Have you ever had a Christmas where you got the exact toy you wanted, but once you started playing with it, you were mostly disappointed?  That is how I felt when I listened to the new Sufjan Stevens Christmas album, Silver and Gold.  This is Stevens’ second Christmas album.  The first, Songs for Christmas, has become a staple on my Christmas play list. The album is made up of songs Stevens had given to his family as gifts over the years.  There are a few songs that are hard to listen to, but otherwise it is full of quirky, beautiful Christmas cheer.  I cannot recommend it enough.

So I could barely contain my excitement when I heard that he was releasing a new, five-disc Christmas album.  I put it on as soon as I could.  But, alas, I felt let down.  The album starts off where Songs for Christmas left off with a beautifully simple version of Silent Night. The first two discs are actually pretty good.  Things start to fall apart, however, when you get to the third album low. Though he starts strong with a wonderful rendition of Angels We Have Heard on High, by the second song the presents fall out of the sleigh, so to speak.  Do You See What I See? and Good King Wenceslas have the feel of a remixed video-game soundtrack.  It Came Upon a Midnight Clear sounds like the Disney light parade crashed into a keyboard.  Without trying to sound too harsh, The Child with the Star on His Head feels like a fifteen-minute train-wreck Christmas version of the Beatles Number 9.  It was very hard to listen to, indeed.

For me personally, this album was just not very enjoyable.  Sufjan is not one to do things the “normal” way.  But this album just felt weird. Stevens likes to experiment with different sounds and technologies to enhance his music.  For this he should be commended.  Trying new things and pushing boundaries is what makes music interesting and fun.  If you are a Sufjan fan and enjoy his experimentation, you may love this album.  Though I can appreciate that perspective, this was just too over-the-top for my taste.

It is not all bad, though.  In fact, he does something devotionally brilliant on the second disc that I would like draw our attention to.  This album is full of hymns.  Of course, the vast majority of them are Advent/Christmas hymns.  (Lift Up Your Heads Ye Mighty Gates sounds like it was recorded during a small congregation’s hymn-sing. Completely fantastic!)  But, as you finish giggling at the drunken We Wish You a Merry Christmas, Stevens breaks into Ah Holy Jesus.   A slow, haunting LENTEN hymn! In fact, he puts it in there three times!  What in the world is he doing putting a hymn about the cross in the middle of our Christmas celebration?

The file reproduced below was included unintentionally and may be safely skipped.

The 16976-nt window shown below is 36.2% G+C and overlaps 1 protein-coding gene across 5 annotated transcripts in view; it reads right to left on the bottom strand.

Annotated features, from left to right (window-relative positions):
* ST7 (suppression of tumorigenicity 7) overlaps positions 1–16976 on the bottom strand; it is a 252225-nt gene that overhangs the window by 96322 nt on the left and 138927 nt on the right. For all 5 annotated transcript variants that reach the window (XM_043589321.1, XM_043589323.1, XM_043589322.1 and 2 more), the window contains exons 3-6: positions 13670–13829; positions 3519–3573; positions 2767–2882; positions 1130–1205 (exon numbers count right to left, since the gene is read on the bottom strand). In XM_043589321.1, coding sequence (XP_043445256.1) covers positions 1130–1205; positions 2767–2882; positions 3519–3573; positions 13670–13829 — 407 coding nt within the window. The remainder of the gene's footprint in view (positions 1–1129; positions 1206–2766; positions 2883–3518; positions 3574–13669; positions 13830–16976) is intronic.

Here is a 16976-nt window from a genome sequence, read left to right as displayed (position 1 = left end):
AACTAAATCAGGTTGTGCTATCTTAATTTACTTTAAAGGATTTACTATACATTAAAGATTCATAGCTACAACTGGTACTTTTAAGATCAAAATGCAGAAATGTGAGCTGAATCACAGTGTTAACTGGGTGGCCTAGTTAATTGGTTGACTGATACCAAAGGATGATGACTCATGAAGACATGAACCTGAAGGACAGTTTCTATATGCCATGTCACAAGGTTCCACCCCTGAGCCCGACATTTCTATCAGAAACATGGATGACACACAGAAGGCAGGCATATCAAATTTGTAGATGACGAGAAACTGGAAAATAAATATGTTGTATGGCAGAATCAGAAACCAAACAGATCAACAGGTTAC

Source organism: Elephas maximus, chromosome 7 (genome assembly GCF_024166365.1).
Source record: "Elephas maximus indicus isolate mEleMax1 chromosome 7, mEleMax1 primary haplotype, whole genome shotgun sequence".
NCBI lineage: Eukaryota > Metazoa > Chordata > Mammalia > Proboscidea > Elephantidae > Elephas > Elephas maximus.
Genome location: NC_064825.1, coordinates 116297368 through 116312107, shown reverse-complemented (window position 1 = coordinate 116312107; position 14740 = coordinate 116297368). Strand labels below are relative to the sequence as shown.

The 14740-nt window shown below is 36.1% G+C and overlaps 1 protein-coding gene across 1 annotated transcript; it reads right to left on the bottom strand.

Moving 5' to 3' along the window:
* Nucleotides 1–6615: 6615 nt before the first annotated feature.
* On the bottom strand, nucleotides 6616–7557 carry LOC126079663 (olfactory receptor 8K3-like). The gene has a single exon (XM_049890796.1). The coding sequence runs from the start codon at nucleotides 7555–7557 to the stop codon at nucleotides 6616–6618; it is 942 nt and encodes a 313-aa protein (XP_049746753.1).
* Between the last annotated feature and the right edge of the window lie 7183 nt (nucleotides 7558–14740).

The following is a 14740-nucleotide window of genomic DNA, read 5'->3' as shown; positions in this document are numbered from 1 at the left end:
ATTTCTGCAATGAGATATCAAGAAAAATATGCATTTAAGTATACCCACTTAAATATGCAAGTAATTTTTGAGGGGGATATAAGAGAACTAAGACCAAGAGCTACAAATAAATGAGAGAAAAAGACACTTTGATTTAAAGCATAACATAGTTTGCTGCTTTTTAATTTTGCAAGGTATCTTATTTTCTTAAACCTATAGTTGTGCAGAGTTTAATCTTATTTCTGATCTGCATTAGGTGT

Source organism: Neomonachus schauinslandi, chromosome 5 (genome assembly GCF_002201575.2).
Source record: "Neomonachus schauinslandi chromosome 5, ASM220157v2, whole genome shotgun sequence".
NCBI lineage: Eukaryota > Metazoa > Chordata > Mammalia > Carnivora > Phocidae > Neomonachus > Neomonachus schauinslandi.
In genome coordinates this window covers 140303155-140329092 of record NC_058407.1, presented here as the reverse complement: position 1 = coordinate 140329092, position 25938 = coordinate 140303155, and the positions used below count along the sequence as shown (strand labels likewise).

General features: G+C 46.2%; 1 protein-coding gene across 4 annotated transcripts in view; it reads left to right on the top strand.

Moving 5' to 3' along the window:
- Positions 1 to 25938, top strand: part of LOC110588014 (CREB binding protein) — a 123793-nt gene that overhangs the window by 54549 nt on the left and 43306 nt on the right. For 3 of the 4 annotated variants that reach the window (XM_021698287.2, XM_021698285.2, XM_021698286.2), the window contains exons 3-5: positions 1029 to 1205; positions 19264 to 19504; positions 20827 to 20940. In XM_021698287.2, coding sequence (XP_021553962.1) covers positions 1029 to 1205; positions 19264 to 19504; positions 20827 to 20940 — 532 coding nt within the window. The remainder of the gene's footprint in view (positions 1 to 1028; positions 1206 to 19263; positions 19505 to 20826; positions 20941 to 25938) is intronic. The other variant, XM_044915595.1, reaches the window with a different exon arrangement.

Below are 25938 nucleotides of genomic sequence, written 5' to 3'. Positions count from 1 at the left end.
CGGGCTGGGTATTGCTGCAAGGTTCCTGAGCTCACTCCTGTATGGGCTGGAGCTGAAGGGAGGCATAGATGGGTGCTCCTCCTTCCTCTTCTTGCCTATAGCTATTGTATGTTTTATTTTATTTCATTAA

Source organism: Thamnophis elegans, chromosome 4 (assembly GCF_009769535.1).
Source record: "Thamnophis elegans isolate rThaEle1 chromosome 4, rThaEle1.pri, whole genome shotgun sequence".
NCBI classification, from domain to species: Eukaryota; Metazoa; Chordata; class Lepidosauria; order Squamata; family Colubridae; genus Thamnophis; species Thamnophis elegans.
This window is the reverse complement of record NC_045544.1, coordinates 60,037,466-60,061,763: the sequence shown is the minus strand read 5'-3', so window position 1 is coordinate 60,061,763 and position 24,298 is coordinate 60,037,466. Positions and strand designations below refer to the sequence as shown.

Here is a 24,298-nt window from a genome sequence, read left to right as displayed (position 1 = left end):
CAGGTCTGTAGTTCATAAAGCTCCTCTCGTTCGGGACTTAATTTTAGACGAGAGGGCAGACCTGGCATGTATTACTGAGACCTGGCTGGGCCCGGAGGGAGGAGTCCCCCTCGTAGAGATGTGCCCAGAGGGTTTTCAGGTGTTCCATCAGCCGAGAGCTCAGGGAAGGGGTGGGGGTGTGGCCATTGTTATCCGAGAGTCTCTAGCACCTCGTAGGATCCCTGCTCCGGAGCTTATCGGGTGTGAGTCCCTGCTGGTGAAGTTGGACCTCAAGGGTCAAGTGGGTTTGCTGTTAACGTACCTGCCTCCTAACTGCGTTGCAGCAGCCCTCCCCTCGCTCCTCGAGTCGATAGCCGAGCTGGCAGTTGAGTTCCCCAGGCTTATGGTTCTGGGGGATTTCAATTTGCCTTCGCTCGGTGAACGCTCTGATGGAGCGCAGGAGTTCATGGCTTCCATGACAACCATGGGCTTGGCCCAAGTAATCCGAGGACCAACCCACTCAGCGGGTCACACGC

Then it struck me: Sufjan Stevens gets it!  He gets it better than the rest of us this time of year!  We go overkill on the lights, the parties, the X-mas noise, and the kitsch.  We put this fake wrapping on the season to try and cover up our sorrows and struggles.  Stevens cuts through the nonsense and takes us right to the bloody cross of Jesus.  After all, what we so soon forget is that the baby in the manger has come to die for our sins.  Christmas is about the cross!

I find it wonderful that he puts this hymn in the album three times.  It reminds me of Mark’s gospel where Jesus is journeying to Jerusalem when he announces to his disciples that he is going to be arrested, suffer, die, and rise on the third day (Mark 8:31-38; 9:30-32; 10:32-34).  The disciples are under the impression that once they get to Jerusalem, Jesus is going to conquer the Romans and Herod and take his throne like King David of old.  But, he ruins the party by announcing his death. Peter rebukes him for this.  You can imagine the conversation, “Come on Jesus, don’t be such a downer!  This is going to be great!  Why are you so negative?”  But Christ rebukes Peter.  He came to die for sinners. It is all about the cross.

If you choose to buy this album, I recommend that you put on the first two discs and have your hearts and minds directed to the cross of Christ.  As we get all caught up in the wrapping and the carols, may we remember why this baby was born: to die.  To die for you!  His gift is His life for your sins, so that you can enter into eternal life free of disappointment, sorrow, pain, sin, and death.  Rejoice this Christmas, not because of the wrappings, but because of the promise of salvation given to you from this incarnate, crucified Jesus!  Merry Christmas!

Album Highlights:
-Lumberjack Christmas/No One Can Save You from Christmases Past
-Ah Holy Jesus
-Angels We Have Heard on High